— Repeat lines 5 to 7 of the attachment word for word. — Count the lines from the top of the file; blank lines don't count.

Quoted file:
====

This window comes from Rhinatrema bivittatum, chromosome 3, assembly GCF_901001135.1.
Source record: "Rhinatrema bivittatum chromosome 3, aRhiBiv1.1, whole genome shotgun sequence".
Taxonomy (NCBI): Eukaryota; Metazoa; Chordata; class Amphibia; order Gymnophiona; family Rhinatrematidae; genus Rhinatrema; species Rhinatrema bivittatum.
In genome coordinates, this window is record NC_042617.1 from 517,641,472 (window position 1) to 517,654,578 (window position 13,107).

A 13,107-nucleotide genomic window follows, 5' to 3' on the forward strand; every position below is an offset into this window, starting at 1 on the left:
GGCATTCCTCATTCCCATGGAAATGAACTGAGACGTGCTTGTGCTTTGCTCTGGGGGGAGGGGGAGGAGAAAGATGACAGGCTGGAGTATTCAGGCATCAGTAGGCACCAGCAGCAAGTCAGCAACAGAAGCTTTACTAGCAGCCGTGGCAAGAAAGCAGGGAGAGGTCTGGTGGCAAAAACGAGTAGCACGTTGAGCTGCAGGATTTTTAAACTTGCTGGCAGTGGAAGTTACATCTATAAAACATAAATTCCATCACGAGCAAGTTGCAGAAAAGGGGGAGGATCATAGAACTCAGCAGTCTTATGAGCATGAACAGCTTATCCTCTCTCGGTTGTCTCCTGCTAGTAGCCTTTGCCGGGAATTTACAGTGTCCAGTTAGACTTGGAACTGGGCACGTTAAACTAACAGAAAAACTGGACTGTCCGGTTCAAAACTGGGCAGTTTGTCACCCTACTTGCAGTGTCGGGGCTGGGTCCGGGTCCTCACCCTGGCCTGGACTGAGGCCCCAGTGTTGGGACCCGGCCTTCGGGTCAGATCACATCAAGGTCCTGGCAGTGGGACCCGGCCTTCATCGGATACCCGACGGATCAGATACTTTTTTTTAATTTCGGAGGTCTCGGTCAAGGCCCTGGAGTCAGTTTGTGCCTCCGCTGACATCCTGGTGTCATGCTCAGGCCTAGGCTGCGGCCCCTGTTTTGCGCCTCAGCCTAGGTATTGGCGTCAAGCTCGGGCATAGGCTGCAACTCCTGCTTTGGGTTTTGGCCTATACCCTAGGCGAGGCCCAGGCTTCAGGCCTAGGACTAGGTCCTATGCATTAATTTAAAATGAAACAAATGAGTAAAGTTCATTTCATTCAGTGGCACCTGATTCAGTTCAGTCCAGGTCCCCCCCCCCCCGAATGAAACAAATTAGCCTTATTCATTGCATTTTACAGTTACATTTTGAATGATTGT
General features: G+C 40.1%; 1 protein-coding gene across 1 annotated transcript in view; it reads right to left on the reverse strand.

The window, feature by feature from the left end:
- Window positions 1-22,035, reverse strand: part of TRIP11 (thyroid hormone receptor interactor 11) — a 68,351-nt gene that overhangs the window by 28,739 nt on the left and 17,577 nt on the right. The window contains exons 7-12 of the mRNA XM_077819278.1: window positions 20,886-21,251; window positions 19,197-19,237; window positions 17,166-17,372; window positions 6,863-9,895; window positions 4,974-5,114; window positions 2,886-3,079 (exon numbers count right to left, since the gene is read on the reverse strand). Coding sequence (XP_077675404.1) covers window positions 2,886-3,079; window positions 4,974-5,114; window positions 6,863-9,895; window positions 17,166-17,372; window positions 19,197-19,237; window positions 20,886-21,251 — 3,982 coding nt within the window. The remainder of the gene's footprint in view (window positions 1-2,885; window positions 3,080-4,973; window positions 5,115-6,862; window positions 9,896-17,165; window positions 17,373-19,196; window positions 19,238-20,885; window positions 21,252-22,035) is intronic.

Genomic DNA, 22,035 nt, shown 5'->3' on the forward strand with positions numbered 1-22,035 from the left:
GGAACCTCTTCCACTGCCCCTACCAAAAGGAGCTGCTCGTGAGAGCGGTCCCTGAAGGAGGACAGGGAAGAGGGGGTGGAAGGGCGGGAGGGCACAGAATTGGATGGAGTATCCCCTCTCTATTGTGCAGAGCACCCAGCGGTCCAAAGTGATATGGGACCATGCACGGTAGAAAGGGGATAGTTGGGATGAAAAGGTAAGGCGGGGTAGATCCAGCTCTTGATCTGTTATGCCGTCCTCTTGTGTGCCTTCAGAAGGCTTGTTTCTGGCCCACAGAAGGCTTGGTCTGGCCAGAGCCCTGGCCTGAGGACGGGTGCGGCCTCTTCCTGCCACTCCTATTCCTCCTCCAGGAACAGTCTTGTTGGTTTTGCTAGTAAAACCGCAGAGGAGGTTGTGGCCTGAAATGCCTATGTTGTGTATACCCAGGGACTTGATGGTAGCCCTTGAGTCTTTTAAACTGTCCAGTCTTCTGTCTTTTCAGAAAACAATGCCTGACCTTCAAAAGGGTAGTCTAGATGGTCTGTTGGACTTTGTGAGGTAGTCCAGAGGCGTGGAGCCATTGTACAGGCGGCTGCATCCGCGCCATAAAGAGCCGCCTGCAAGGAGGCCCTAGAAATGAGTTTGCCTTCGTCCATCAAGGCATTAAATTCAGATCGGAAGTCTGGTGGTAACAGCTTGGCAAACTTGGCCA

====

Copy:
A 13,107-nucleotide genomic window follows, 5' to 3' on the forward strand; every position below is an offset into this window, starting at 1 on the left:
GGCATTCCTCATTCCCATGGAAATGAACTGAGACGTGCTTGTGCTTTGCTCTGGGGGGAGGGGGAGGAGAAAGATGACAGGCTGGAGTATTCAGGCATCAGTAGGCACCAGCAGCAAGTCAGCAACAGAAGCTTTACTAGCAGCCGTGGCAAGAAAGCAGGGAGAGGTCTGGTGGCAAAAACGAGTAGCACGTTGAGCTGCAGGATTTTTAAACTTGCTGGCAGTGGAAGTTACATCTATAAAACATAAATTCCATCACGAGCAAGTTGCAGAAAAGGGGGAGGATCATAGAACTCAGCAGTCTTATGAGCATGAACAGCTTATCCTCTCTCGGTTGTCTCCTGCTAGTAGCCTTTGCCGGGAATTTACAGTGTCCAGTTAGACTTGGAACTGGGCACGTTAAACTAACAGAAAAACTGGACTGTCCGGTTCAAAACTGGGCAGTTTGTCACCCTACTTGCAGTGTCGGGGCTGGGTCCGGGTCCTCACCCTGGCCTGGACTGAGGCCCCAGTGTTGGGACCCGGCCTTCGGGTCAGATCACATCAAGGTCCTGGCAGTGGGACCCGGCCTTCATCGGATACCCGACGGATCAGATACTTTTTTTTAATTTCGGAGGTCTCGGTCAAGGCCCTGGAGTCAGTTTGTGCCTCCGCTGACATCCTGGTGTCATGCTCAGGCCTAGGCTGCGGCCCCTGTTTTGCGCCTCAGCCTAGGTATTGGCGTCAAGCTCGGGCATAGGCTGCAACTCCTGCTTTGGGTTTTGGCCTATACCCTAGGCGAGGCCCAGGCTTCAGGCCTAGGACTAGGTCCTATGCATTAATTTAAAATGAAACAAATGAGTAAAGTTCATTTCATTCAGTGGCACCTGATTCAGTTCAGTCCAGGTCCCCCCCCCCCCGAATGAAACAAATTAGCCTTATTCATTGCATTTTACAGTTACATTTTGAATGATTGT
General features: G+C 40.1%; 1 protein-coding gene across 1 annotated transcript in view; it reads right to left on the reverse strand.